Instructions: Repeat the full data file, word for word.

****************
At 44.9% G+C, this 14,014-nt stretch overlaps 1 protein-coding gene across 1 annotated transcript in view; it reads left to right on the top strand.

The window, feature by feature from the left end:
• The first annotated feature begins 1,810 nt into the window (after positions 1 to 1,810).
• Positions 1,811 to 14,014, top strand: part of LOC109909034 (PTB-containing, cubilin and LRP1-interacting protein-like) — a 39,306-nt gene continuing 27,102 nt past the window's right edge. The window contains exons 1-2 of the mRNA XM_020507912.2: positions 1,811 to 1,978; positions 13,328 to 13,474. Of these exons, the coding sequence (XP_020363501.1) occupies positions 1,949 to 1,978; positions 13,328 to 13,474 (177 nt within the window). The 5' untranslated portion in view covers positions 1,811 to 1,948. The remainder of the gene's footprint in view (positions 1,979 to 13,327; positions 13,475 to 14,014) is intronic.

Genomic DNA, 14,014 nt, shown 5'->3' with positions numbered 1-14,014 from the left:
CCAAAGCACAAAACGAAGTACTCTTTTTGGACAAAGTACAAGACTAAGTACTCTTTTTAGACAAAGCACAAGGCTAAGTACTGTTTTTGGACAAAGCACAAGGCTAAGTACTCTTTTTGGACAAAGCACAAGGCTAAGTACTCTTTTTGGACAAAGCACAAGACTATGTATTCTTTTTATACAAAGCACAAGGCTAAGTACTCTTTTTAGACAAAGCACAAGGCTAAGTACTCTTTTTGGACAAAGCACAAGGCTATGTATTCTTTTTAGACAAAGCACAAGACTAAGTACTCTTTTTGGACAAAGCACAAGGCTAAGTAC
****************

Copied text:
At 44.9% G+C, this 14,014-nt stretch overlaps 1 protein-coding gene across 1 annotated transcript in view; it reads left to right on the top strand.

The window, feature by feature from the left end:
• The first annotated feature begins 1,810 nt into the window (after positions 1 to 1,810).
• Positions 1,811 to 14,014, top strand: part of LOC109909034 (PTB-containing, cubilin and LRP1-interacting protein-like) — a 39,306-nt gene continuing 27,102 nt past the window's right edge. The window contains exons 1-2 of the mRNA XM_020507912.2: positions 1,811 to 1,978; positions 13,328 to 13,474. Of these exons, the coding sequence (XP_020363501.1) occupies positions 1,949 to 1,978; positions 13,328 to 13,474 (177 nt within the window). The 5' untranslated portion in view covers positions 1,811 to 1,948. The remainder of the gene's footprint in view (positions 1,979 to 13,327; positions 13,475 to 14,014) is intronic.

Genomic DNA, 14,014 nt, shown 5'->3' with positions numbered 1-14,014 from the left:
CCAAAGCACAAAACGAAGTACTCTTTTTGGACAAAGTACAAGACTAAGTACTCTTTTTAGACAAAGCACAAGGCTAAGTACTGTTTTTGGACAAAGCACAAGGCTAAGTACTCTTTTTGGACAAAGCACAAGGCTAAGTACTCTTTTTGGACAAAGCACAAGACTATGTATTCTTTTTATACAAAGCACAAGGCTAAGTACTCTTTTTAGACAAAGCACAAGGCTAAGTACTCTTTTTGGACAAAGCACAAGGCTATGTATTCTTTTTAGACAAAGCACAAGACTAAGTACTCTTTTTGGACAAAGCACAAGGCTAAGTAC